salmonfest 2015The festival continued its educational component, with booths staffed by Musicians United to Protect Bristol Bay, the United Tribes of Bristol Bay, The Wild Salmon Center, the Alaska Marine Conservation Council, Cook Inletkeeper, Kenai Watershed Forum Stream Watch, the Northern Alaska Environmental Center, Salmon Beyond Borders, Save the Chuitna and the Save the Susitna organizations.

The tastes of Salmonfest gets better and better each year. From food vendors hawking grilled cheese and nan bread stuffed with delectable goodies to Alaska-fresh seafood, the hungry could find it all — Thai, Mexican, Cajun and other cultural cuisines to the simple fair offerings of burgers, dogs, fries, pizza, cotton candy and pulled pork.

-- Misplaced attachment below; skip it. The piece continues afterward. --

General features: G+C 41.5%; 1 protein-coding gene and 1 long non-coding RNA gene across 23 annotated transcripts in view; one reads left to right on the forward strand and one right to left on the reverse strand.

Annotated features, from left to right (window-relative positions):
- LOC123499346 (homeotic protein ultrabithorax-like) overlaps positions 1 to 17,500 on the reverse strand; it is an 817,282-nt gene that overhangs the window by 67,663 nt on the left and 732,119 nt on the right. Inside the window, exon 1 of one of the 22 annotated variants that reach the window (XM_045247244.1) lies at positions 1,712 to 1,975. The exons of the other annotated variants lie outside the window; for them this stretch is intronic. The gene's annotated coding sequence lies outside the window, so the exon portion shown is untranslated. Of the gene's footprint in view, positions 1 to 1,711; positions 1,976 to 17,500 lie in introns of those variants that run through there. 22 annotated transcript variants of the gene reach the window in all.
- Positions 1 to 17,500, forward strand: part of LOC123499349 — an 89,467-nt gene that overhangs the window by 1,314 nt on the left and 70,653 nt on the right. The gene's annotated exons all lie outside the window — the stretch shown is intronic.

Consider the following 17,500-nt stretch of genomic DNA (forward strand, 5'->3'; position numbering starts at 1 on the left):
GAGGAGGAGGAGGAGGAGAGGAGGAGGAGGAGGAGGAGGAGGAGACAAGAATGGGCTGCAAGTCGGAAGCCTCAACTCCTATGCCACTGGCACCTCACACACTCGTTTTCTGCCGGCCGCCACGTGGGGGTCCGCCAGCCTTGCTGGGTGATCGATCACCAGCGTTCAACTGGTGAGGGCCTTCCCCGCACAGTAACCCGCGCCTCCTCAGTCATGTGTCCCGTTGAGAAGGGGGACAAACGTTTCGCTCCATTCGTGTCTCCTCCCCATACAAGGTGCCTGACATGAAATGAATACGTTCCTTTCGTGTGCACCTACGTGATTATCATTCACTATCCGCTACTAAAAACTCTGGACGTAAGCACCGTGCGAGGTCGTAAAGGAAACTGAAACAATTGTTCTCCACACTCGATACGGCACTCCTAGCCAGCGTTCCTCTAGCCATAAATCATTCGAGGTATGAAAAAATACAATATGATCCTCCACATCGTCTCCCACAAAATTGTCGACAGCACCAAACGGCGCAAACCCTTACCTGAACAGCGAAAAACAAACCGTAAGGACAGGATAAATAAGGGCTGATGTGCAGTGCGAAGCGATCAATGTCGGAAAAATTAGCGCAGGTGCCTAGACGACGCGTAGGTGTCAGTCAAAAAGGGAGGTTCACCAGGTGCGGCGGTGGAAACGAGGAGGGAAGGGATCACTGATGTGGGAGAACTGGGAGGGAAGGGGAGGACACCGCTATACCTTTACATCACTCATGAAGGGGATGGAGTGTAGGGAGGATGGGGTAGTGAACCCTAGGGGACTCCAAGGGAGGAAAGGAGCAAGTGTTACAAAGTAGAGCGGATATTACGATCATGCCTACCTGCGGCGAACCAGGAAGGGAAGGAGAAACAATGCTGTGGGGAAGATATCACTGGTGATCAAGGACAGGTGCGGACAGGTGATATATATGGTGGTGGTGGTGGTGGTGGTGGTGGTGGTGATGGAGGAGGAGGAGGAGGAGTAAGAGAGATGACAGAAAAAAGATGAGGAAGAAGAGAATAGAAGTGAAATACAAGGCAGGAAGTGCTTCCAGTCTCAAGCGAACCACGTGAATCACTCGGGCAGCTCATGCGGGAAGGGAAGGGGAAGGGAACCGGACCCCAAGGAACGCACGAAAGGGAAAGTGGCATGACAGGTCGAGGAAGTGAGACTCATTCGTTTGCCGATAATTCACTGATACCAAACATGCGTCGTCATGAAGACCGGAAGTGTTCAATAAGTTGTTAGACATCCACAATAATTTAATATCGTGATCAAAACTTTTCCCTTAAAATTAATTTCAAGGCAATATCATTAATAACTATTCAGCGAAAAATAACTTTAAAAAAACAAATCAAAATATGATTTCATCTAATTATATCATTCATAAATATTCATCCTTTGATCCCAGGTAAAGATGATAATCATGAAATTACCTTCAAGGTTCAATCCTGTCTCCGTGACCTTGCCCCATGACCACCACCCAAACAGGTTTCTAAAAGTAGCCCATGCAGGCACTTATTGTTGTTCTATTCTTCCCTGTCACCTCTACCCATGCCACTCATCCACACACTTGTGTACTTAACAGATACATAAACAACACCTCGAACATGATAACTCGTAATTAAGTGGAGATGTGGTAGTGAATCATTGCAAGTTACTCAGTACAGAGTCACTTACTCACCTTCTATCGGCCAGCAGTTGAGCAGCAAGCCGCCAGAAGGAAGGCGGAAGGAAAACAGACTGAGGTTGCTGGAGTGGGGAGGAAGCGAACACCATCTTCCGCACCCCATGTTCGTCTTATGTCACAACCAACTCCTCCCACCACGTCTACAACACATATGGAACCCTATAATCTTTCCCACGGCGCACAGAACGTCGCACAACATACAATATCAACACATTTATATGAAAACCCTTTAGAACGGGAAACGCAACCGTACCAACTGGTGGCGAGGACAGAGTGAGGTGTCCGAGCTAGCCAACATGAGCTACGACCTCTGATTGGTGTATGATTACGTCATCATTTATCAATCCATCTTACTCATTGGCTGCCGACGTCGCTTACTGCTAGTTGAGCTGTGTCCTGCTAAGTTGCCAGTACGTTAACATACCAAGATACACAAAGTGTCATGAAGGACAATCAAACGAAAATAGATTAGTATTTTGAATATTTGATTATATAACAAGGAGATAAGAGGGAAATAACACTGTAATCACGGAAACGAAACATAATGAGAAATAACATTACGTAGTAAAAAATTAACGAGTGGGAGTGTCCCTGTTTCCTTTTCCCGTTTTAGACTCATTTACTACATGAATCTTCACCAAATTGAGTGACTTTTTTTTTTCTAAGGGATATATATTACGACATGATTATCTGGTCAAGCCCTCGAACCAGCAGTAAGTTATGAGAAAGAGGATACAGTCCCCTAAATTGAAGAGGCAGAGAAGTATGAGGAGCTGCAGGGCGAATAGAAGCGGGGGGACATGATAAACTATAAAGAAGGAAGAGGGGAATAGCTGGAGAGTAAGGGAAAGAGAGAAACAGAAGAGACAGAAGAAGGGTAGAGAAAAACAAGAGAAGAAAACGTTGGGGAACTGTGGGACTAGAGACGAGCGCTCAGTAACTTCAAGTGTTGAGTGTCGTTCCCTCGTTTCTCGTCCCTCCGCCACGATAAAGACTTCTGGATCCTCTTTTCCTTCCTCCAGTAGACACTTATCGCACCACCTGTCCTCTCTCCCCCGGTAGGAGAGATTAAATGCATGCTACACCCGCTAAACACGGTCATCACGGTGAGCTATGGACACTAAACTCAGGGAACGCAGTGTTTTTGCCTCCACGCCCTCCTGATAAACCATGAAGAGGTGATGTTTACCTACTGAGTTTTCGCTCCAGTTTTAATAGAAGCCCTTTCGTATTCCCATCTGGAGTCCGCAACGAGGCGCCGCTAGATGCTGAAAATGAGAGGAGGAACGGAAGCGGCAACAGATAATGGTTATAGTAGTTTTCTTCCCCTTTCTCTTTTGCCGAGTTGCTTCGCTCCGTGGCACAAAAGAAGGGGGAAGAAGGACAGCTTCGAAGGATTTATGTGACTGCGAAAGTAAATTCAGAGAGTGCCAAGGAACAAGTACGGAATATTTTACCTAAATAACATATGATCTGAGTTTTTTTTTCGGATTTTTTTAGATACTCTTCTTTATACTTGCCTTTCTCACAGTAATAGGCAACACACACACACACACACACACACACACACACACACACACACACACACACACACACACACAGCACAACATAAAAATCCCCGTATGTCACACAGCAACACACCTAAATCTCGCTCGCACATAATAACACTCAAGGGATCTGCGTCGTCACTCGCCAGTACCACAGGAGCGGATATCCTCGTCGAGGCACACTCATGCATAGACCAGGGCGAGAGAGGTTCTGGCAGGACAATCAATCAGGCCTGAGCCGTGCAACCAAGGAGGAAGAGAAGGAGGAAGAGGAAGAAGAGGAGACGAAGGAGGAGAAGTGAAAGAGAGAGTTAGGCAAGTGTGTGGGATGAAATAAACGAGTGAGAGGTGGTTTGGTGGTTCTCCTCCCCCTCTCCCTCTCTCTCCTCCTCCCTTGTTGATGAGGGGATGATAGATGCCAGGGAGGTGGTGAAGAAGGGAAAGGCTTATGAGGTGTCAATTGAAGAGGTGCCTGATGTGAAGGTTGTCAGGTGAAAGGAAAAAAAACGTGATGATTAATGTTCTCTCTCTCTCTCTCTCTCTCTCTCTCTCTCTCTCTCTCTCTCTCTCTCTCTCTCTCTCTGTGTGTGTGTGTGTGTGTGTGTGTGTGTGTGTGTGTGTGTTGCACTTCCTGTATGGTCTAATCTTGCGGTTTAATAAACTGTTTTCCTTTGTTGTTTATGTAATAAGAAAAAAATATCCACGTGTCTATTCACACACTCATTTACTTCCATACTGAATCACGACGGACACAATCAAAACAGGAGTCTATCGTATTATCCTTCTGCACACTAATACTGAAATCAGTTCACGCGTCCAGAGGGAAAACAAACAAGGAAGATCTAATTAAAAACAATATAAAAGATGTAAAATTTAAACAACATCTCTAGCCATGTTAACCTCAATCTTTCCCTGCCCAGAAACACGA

As in years past, Salmonfest featured the work of artist Ray Troll adorning the stages, buildings and in merchandise booth.

One of the more popular activities of the weekend was the aerial group photo in the rodeo grounds Saturday with more than 400 participants. Homer artist Mavis Muller is the director/facilitator of this human mosaic. Muller also brought along Fireball, a huge woven alder branch sculpture, where it was on display near the Ocean Stage.

The music, though, continues to be the biggest draw. Stearns uses his years of expertise managing tours for the Grateful Dead and Jerry Garcia to blend in a mix of established bands, headliners and up-and-coming acts from across Alaska and the country.